By Bander Al-Somani, Special to Arab News
Thursday 17 October 2002
Last Update 17 October 2002 12:00 am
JEDDAH, 17 October — There is overwhelming support for English to be taught from the early stages at school, an Arab News survey of Saudi parents reveals.
However, their opinions differ when it comes to the questions of how and why.
Most parents think it is useful to "catch ’em young", but others feel children should wait until they reach the intermediate level before they are introduced to a foreign language.
Seventy-three percent of the 300 parents surveyed were in favor of their children learning English from the elementary stage, while 15 percent said children should wait till they get to the intermediate level.
Twelve percent said they did not have an opinion.
Ali Amri, a parent in Jeddah, said that he thought it more important for his children to learn their mother tongue properly, before they tried to master English.
"Many Saudi kids don’t even know how to write proper Arabic," he complained, "so if they have to focus on English to pass exams it could mean the end of any hope that they’ll learn their own language properly."
"But English is essential nowadays because it is the basis of knowledge in so many fields, like computing," countered Khaled Obaid, another parent. "It should be introduced in a such a way that it ensures maximum benefit to children, but shouldn’t be taught as a ‘must pass’ subject. The emphasis should be on improving children’s command of communicative English, and on reading and speaking in the early stages."
The Ministry of Education earlier this year approved the teaching of English at the primary school level, but the proposal was subsequently postponed until further notice.
The ministry hired 700 new teachers to teach English as a second language in schools. However, after the teachers arrived in the Kingdom the decision to teach English from the earliest stages was put on hold. Sources have told Arab News that these new teachers have since been reassigned to secondary and intermediate schools.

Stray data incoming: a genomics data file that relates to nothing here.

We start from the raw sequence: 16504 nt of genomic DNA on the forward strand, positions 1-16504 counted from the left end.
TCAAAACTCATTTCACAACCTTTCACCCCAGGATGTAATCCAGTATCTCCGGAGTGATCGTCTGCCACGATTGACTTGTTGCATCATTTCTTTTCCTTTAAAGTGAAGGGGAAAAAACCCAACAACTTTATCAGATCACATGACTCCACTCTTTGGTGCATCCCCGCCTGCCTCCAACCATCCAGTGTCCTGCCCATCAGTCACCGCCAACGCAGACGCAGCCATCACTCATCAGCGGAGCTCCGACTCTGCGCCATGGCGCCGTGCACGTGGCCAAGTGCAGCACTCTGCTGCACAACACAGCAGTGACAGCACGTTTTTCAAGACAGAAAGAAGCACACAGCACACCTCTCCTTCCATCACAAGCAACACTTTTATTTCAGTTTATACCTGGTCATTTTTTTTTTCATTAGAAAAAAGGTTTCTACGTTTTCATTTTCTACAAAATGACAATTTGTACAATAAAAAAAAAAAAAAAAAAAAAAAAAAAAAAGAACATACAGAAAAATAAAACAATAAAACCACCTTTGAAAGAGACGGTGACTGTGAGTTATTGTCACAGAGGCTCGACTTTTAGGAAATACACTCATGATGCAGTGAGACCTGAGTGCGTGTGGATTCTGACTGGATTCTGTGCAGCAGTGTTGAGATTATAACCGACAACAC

"Lack of adequate studies" and "conflict with other subjects" were cited as the main reasons for the postponement.
"I don’t like English because we don’t use it in our daily life," student Mohamed Jibreel told Arab News. "And it’s a very difficult language to learn if you can’t practice it."
It is understood that English classes will be introduced to fourth graders from the next academic year, although no formal announcement has yet been made. The courses will comprise two classes a week.
According to the proposals, which are still under review, fifth graders will be taught English in 2004 and sixth graders in 2005.
The ministry has asserted that English will not be taught at the expense of other subjects, especially religion and the Arabic language.
Authorities have made it clear that the experiment will be evaluated as the project progresses and if it is not deemed useful, the ministry will not hesitate in canceling English classes altogether.